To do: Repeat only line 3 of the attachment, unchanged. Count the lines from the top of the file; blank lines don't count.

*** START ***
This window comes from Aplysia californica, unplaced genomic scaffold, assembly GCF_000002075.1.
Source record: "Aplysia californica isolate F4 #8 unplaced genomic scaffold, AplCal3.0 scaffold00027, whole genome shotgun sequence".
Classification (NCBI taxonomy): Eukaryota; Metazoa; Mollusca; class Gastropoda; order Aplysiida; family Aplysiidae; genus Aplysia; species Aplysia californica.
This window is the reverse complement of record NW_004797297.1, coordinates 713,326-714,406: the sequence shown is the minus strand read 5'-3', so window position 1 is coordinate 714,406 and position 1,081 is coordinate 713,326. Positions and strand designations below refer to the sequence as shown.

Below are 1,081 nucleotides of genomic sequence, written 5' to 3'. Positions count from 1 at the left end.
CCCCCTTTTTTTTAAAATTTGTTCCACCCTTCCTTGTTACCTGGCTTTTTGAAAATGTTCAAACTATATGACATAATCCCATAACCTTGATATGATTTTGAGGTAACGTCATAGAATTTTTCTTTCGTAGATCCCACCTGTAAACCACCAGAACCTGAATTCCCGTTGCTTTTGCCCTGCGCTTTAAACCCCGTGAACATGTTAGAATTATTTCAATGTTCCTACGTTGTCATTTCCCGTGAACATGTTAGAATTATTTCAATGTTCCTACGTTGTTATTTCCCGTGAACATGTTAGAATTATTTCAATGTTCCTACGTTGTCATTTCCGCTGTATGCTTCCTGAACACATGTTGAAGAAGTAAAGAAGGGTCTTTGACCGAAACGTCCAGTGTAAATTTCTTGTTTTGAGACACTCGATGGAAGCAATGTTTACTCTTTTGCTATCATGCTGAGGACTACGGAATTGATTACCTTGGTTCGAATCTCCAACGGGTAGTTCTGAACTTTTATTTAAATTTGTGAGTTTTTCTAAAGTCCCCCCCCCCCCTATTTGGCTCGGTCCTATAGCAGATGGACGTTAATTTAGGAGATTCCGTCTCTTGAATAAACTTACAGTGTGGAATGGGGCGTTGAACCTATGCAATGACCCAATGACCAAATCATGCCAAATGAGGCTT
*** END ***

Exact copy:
Classification (NCBI taxonomy): Eukaryota; Metazoa; Mollusca; class Gastropoda; order Aplysiida; family Aplysiidae; genus Aplysia; species Aplysia californica.